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Leydenjar’s silicon anode enters production realm

Paul van Gerven
Leestijd: 4 minuten

Start-up Leydenjar is setting up a pilot production line in Eindhoven to prove its high-capacity battery anodes made from nano-textured silicon can be made not just in labs but in factories as well.

Asked to look back at 3.5 years of developing a new anode recipe for lithium-ion batteries, Christian Rood of Leydenjar prefers to answer what outsiders have told him. “Experts and people from the battery industry say we should be happy with the progress we’ve made. Personally, I would have liked to have seen a little more. I guess I’m not easily satisfied,” the company co-founder admits. In any case, it’s fair to say: so far, so good.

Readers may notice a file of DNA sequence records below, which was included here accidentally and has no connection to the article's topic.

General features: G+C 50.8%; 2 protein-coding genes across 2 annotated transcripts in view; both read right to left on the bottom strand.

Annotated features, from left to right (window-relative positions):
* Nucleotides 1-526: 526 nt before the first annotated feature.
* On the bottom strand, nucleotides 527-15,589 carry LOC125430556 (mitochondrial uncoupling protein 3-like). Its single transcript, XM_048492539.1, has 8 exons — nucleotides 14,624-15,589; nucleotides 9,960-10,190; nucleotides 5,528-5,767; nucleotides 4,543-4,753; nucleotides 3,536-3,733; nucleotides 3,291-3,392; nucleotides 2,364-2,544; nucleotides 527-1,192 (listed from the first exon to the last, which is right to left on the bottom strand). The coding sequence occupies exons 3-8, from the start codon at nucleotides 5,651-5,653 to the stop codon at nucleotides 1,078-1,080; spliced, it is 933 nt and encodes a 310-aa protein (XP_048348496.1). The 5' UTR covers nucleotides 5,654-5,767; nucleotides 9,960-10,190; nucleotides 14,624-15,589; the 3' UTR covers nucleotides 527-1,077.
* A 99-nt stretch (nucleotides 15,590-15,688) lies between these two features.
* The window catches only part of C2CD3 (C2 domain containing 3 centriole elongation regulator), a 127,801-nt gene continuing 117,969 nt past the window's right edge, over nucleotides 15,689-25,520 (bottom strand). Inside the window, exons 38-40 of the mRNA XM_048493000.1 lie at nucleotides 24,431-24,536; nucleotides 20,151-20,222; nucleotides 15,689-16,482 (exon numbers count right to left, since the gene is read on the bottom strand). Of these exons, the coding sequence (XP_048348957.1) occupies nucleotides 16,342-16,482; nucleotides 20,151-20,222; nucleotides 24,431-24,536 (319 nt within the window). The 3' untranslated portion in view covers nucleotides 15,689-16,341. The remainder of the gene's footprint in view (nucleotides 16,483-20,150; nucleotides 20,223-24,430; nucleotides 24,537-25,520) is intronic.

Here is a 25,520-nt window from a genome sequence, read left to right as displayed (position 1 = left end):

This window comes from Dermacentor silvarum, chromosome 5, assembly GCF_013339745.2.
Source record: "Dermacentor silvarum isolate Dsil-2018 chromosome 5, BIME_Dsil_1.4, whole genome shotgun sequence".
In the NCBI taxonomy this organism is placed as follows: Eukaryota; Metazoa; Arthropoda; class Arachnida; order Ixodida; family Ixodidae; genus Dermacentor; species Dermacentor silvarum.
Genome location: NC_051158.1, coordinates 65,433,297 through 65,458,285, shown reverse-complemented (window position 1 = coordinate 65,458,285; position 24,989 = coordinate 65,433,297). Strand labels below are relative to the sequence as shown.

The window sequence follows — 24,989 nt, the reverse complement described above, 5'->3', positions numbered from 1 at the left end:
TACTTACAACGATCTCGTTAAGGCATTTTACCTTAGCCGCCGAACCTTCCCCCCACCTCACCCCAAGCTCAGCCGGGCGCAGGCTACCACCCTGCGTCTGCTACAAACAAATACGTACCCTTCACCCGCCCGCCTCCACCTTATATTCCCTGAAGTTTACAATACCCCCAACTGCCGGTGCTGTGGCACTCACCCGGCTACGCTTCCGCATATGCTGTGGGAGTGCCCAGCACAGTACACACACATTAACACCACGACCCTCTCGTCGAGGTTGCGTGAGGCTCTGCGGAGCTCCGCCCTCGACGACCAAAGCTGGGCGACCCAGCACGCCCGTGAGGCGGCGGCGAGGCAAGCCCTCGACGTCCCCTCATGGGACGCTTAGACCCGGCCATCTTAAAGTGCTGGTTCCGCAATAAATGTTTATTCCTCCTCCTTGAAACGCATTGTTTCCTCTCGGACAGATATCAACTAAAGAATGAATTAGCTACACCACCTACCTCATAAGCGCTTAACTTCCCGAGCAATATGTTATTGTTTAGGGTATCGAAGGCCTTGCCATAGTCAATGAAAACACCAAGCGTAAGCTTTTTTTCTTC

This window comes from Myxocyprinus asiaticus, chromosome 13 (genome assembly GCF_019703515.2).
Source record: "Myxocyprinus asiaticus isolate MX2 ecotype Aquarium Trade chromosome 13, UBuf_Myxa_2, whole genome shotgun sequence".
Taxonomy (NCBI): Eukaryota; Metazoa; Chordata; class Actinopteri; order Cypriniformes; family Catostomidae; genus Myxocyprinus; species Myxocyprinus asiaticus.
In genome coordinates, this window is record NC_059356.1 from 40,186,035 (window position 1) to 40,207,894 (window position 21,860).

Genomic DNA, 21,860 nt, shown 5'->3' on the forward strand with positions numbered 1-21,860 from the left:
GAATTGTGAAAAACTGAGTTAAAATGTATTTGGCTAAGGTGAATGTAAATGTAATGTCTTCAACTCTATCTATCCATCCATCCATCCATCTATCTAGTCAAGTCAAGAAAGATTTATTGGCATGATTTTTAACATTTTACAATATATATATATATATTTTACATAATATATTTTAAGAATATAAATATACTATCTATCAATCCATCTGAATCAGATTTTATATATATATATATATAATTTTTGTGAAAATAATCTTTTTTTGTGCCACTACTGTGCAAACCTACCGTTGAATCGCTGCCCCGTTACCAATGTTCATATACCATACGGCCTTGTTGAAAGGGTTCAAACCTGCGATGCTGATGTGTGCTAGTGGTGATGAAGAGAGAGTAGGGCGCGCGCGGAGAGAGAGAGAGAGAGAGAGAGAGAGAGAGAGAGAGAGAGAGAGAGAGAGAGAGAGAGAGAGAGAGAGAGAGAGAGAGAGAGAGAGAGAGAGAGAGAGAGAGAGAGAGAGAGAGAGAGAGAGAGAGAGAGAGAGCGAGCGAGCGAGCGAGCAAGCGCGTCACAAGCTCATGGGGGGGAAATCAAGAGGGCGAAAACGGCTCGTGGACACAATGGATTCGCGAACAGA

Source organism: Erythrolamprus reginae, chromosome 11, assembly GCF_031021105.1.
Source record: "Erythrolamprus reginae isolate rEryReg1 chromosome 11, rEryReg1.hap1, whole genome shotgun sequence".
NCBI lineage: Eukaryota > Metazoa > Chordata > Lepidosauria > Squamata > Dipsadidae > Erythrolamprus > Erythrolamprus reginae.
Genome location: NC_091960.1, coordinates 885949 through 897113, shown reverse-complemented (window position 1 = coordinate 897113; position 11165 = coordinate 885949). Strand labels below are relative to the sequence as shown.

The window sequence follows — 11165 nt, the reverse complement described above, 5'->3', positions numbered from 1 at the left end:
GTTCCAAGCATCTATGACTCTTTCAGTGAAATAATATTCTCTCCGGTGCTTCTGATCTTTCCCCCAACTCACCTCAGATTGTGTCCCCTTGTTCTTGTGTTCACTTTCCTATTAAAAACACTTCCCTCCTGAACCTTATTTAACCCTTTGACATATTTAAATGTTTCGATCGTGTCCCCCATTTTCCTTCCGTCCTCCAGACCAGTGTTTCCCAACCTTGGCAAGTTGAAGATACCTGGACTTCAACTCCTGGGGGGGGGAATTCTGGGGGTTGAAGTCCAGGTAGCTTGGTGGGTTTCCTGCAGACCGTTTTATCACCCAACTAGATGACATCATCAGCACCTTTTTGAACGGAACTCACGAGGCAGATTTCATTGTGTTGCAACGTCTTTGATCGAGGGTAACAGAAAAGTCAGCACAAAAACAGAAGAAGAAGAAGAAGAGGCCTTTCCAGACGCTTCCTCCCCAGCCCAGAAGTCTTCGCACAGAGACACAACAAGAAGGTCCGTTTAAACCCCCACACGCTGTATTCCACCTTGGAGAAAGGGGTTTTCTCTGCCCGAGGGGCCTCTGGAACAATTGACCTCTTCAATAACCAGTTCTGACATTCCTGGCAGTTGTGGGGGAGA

Leydenjar, named after the battery’s predecessor, thanks its existence to technology that was developed many years ago at solar cell research institute ECN. Researcher Wim Soppe theorized that nano-texturing would improve the performance of thin-film silicon solar cells. He then successfully developed a plasma-enhanced chemical vapor deposition (PECVD) process to create a layer of silicon nano-pillars on a substrate. Unfortunately, they didn’t perform as well as hoped.

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